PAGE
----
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    The City of Kewanee is pleased to announce that Troy Ainley has been named as the City’s next Chief of Police.  Ainley began his service with the City in 1993 in the Fire Department, moving to the Police Department in 1997.  In addition to his current service as a detective, Ainley has served the department in patrol, as a D.A.R.E. officer, as a member of the Black Hawk Area Task Force, and as a member of the Emergency Response Team.

    Troy commented that he looks forward to this new challenge, and working with the dedicated employees of the police department to provide professional services to the residents and businesses of the City of Kewanee.

     

    Ainley will assume the chief position in June following the retirement of Chief Jim Dison. Jim Dison has served as Chief for 13 years, and has been with the department for almost 32 years.


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  • Quarter Madness returns on Friday with the event to be held at the Elks Club in downtown Kewanee.

    The event has grown in popularity over the last several years and provides an opportunity for players to win prizes by bidding quarters at each turn along the way.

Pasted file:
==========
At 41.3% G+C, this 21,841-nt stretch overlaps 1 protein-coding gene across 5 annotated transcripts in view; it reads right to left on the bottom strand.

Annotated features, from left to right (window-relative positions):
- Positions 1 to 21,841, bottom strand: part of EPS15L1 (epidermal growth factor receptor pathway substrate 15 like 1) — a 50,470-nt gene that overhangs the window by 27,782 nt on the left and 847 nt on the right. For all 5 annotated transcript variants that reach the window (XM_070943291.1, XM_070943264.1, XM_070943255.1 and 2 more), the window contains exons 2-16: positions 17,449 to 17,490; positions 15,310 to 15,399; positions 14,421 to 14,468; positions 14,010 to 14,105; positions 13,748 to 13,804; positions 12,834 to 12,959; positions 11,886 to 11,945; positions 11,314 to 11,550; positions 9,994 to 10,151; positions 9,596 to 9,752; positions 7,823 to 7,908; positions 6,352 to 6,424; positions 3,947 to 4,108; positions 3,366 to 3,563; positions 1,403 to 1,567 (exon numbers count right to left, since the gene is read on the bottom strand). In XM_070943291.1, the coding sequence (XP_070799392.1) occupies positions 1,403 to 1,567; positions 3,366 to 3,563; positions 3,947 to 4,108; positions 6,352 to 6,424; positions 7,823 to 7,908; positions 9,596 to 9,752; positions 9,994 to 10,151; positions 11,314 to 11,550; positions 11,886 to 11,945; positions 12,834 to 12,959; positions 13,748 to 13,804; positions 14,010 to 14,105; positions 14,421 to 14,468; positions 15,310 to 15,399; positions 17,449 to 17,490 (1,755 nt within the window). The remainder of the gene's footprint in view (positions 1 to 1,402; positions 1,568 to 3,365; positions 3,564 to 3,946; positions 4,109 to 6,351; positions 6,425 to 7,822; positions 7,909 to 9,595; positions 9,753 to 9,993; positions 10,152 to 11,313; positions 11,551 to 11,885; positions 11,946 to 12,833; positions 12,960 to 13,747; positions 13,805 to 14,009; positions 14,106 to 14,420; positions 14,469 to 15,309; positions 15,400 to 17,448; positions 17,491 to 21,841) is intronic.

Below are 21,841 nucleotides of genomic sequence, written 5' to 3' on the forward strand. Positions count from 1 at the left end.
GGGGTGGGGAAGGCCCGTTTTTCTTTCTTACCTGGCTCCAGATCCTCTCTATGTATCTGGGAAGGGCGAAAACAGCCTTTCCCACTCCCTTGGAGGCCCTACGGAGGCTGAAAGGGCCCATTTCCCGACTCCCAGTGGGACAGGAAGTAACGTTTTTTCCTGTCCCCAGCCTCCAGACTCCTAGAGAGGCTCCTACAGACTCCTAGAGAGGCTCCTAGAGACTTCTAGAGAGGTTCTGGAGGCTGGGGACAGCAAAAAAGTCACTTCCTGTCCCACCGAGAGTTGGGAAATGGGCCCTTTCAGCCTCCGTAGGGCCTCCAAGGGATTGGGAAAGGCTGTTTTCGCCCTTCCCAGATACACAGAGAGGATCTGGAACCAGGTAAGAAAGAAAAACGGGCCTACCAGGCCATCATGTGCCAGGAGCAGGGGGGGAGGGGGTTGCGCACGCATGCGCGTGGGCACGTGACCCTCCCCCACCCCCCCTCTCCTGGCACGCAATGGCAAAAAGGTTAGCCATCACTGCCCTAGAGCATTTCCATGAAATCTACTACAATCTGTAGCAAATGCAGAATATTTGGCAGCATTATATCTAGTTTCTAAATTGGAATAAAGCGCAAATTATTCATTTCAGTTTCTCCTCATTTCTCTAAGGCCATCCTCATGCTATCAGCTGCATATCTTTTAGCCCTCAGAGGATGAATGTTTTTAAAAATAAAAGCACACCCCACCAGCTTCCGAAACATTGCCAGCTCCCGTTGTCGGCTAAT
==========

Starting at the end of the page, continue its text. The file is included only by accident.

This will be the sixth annual Quarter Madness event and Committee member Carrie Boelens says the proceeds will be used in the community…

    Paddles are purchased and then the bidding takes place from there and as Ms.  Boelens explains, there are different options available for players and she notes that if you’ve never played before, don’t worry, you’ll catch on quick…

    Doors will open at 5:30 Friday evening a the Elks Club with a LaGondola style dinner available until supplies run out.

    The event begins at 7 and usually lasts a couple of hours.

    Committee member Dianne Packee says that once again this year, lots of great prizes are on the docket…


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  • State lawmakers introduced legislation Wednesdaythat would end marijuana prohibition in Illinois and establish a system in which marijuana is regulated and taxed for adult use.

    The Senate bill, SB 316, is sponsored by Senate Appropriations Committee Chairwoman Heather Steans (D-Chicago), while the House version, HB 2353, was presented by Rep. Kelly Cassidy (D-Chicago). Each would make it legal for adults 21 and older to possess, grow, and purchase limited amounts of marijuana. The state would license and regulate businesses to cultivate, process, test, and sell marijuana to adults, and it would create and enforce strict health and safety regulations, such as testing and labeling requirements and restrictions on marketing.

    “Marijuana prohibition is a quagmire that creates far more problems than it prevents,” Cassidy said. “Several states have adopted sensible alternatives to prohibition, and it is time for Illinois to develop its own exit strategy. Regulating marijuana and removing the criminal element from marijuana production and sales will make our communities safer.”